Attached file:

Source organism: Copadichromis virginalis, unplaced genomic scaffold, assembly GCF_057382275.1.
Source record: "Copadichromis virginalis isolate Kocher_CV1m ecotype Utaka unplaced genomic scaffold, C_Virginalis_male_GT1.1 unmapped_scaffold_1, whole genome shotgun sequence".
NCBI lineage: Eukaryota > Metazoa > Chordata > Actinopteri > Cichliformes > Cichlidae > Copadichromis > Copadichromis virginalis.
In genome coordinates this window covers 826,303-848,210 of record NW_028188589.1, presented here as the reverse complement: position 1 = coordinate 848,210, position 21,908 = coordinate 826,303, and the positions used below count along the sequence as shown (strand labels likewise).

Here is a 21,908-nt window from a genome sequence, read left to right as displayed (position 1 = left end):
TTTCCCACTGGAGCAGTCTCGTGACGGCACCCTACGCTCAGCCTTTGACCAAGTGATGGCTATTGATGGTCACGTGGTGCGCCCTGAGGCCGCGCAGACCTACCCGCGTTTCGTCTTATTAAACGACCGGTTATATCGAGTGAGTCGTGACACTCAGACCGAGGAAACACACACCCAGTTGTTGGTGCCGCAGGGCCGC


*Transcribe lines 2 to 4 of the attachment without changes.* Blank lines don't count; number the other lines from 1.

Source record: "Copadichromis virginalis isolate Kocher_CV1m ecotype Utaka unplaced genomic scaffold, C_Virginalis_male_GT1.1 unmapped_scaffold_1, whole genome shotgun sequence".
NCBI lineage: Eukaryota > Metazoa > Chordata > Actinopteri > Cichliformes > Cichlidae > Copadichromis > Copadichromis virginalis.
In genome coordinates this window covers 826,303-848,210 of record NW_028188589.1, presented here as the reverse complement: position 1 = coordinate 848,210, position 21,908 = coordinate 826,303, and the positions used below count along the sequence as shown (strand labels likewise).